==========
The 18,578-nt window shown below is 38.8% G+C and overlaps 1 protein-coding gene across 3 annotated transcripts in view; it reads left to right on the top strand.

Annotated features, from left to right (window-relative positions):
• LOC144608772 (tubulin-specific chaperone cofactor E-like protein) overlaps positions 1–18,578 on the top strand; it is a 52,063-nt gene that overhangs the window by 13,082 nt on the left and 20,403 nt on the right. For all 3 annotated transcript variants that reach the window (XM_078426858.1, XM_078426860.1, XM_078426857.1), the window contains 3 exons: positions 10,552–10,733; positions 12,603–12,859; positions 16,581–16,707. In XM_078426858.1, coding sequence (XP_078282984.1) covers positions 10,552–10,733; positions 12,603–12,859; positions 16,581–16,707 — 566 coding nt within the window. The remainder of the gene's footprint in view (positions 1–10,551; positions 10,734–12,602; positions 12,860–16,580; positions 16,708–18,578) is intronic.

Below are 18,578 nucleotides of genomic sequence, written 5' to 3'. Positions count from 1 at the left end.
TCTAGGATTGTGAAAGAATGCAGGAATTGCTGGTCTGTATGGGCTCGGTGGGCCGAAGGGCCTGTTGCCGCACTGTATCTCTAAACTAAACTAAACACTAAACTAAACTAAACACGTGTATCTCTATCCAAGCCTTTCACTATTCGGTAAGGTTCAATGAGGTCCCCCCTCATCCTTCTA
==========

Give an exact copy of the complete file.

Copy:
The 18,578-nt window shown below is 38.8% G+C and overlaps 1 protein-coding gene across 3 annotated transcripts in view; it reads left to right on the top strand.

Annotated features, from left to right (window-relative positions):
• LOC144608772 (tubulin-specific chaperone cofactor E-like protein) overlaps positions 1–18,578 on the top strand; it is a 52,063-nt gene that overhangs the window by 13,082 nt on the left and 20,403 nt on the right. For all 3 annotated transcript variants that reach the window (XM_078426858.1, XM_078426860.1, XM_078426857.1), the window contains 3 exons: positions 10,552–10,733; positions 12,603–12,859; positions 16,581–16,707. In XM_078426858.1, coding sequence (XP_078282984.1) covers positions 10,552–10,733; positions 12,603–12,859; positions 16,581–16,707 — 566 coding nt within the window. The remainder of the gene's footprint in view (positions 1–10,551; positions 10,734–12,602; positions 12,860–16,580; positions 16,708–18,578) is intronic.

Below are 18,578 nucleotides of genomic sequence, written 5' to 3'. Positions count from 1 at the left end.
TCTAGGATTGTGAAAGAATGCAGGAATTGCTGGTCTGTATGGGCTCGGTGGGCCGAAGGGCCTGTTGCCGCACTGTATCTCTAAACTAAACTAAACACTAAACTAAACTAAACACGTGTATCTCTATCCAAGCCTTTCACTATTCGGTAAGGTTCAATGAGGTCCCCCCTCATCCTTCTA